148. Claudio Lomnitz: The Intersections of Jewish and Latin American Culture

Tracing his grandparents’ exile from Eastern Europe to South America through to his own experiences, anthropologist Claudio Lomnitz joined us with a stunningly personal study of the intersections between Jewish and Latin American culture. Drawing on his memoir about his immigrant family, Nuestra America: My Family in the Vertigo of Translation, Lomnitz weaved a fascinating culture study. Beginning with his grandparents, he explored how they became involved in the Peruvian leftist...


147. Anna North and Alexis Coe: Rewriting History Through a Feminist Lens

A young woman outlaw in 1894 and a new look at the life of George Washington: what could these two stories have in common? Perhaps more than you’d think. Both introduce a new look at an often romanticized area of American history, seen through a feminist lens. Authors Anna North and Alexis Coe joined us in conversation about rewriting history in genres that are often dominated by men. With North’s novel Outlawed and Coe’s nonfiction You Never Forget Your First: A Biography of George...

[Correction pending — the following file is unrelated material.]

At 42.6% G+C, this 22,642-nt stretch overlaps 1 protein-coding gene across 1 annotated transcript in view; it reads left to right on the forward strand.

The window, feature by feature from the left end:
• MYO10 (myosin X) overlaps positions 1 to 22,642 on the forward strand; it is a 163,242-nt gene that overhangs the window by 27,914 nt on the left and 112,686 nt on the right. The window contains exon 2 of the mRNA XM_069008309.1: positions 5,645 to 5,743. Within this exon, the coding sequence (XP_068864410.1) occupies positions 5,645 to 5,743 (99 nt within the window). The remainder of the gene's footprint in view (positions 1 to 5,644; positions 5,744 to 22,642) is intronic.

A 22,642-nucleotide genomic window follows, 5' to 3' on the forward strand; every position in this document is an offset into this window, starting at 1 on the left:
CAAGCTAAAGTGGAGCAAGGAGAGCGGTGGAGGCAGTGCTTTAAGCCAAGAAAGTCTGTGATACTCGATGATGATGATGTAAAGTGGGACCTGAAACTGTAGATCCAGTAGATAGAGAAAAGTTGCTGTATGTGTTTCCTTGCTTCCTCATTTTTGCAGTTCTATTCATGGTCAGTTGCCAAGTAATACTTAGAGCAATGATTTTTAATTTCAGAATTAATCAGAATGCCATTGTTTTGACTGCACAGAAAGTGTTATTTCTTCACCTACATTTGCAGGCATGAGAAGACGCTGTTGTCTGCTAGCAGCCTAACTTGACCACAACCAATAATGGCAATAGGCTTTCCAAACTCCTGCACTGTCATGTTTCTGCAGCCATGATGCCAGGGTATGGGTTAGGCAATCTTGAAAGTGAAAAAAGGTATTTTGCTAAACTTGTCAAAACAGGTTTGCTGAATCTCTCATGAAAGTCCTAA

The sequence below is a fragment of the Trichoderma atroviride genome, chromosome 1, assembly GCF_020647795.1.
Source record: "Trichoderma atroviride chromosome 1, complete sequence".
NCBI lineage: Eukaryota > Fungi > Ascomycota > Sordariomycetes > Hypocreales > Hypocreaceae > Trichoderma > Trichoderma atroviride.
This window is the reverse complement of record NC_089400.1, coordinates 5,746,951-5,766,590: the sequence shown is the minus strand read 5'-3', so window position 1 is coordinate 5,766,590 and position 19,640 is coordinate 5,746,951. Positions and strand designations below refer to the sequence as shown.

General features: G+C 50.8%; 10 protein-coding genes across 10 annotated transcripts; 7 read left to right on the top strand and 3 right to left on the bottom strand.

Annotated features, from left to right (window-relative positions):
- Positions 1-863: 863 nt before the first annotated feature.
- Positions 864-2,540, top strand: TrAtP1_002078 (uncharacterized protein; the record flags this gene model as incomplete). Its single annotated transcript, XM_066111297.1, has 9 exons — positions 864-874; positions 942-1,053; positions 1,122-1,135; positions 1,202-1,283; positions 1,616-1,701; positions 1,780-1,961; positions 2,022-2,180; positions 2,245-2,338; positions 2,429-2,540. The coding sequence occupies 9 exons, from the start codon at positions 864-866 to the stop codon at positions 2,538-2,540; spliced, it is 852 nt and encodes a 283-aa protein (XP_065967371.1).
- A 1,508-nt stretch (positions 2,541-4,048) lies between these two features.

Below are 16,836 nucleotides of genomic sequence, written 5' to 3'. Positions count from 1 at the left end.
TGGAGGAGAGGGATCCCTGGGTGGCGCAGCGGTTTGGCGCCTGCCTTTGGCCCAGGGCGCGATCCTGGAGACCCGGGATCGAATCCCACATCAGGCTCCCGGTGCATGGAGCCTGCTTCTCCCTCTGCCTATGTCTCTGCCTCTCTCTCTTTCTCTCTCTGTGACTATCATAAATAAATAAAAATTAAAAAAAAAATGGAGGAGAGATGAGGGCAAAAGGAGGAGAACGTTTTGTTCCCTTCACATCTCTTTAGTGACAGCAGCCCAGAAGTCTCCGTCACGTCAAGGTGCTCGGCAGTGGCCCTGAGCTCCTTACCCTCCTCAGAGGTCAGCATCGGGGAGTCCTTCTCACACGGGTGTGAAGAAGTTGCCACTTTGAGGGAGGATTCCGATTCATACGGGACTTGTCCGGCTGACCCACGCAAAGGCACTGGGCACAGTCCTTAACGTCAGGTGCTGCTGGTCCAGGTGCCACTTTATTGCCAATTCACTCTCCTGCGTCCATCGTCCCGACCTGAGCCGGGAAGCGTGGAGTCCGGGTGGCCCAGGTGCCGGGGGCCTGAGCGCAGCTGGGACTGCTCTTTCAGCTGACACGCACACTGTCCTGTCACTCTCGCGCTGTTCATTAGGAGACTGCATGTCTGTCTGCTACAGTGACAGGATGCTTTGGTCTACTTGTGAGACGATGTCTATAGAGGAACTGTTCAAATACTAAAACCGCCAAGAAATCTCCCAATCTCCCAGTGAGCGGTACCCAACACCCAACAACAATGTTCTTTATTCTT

146. Ronald A. Crutcher with Dr. Quinton Morris: Navigating Race on the Road to Leadership

Born to two parents who never graduated high school, Dr. Ronald A. Crutcher grew up to become a leader at the highest levels of academia and the arts. As a child musician, he met with Coretta Scott King. As an adult educator, he sat at Maya Angelou’s holiday table. But it is Dr. Crutcher’s success as a Black intellectual steering through highly charged social issues that makes his story both unforgettable and urgently important, and he joined in conversation with Seattle University’s Dr....


145. Jeffrey Stewart with LaNesha DeBardelaben: Alain Locke, the Father of the Harlem Renaissance

A tiny, fastidiously dressed man emerged from Black Philadelphia around the turn of the century to mentor a generation of young artists including Langston Hughes, Zora Neale Hurston, and Jacob Lawrence and call them the New Negro — the creative African Americans whose art, literature, music, and drama would inspire Black people to greatness. Professor Jeffrey Stewart brought Alain Locke’s story to the forefront with his Pulitzer Prize-winning biography, The New Negro: The Life of Alain...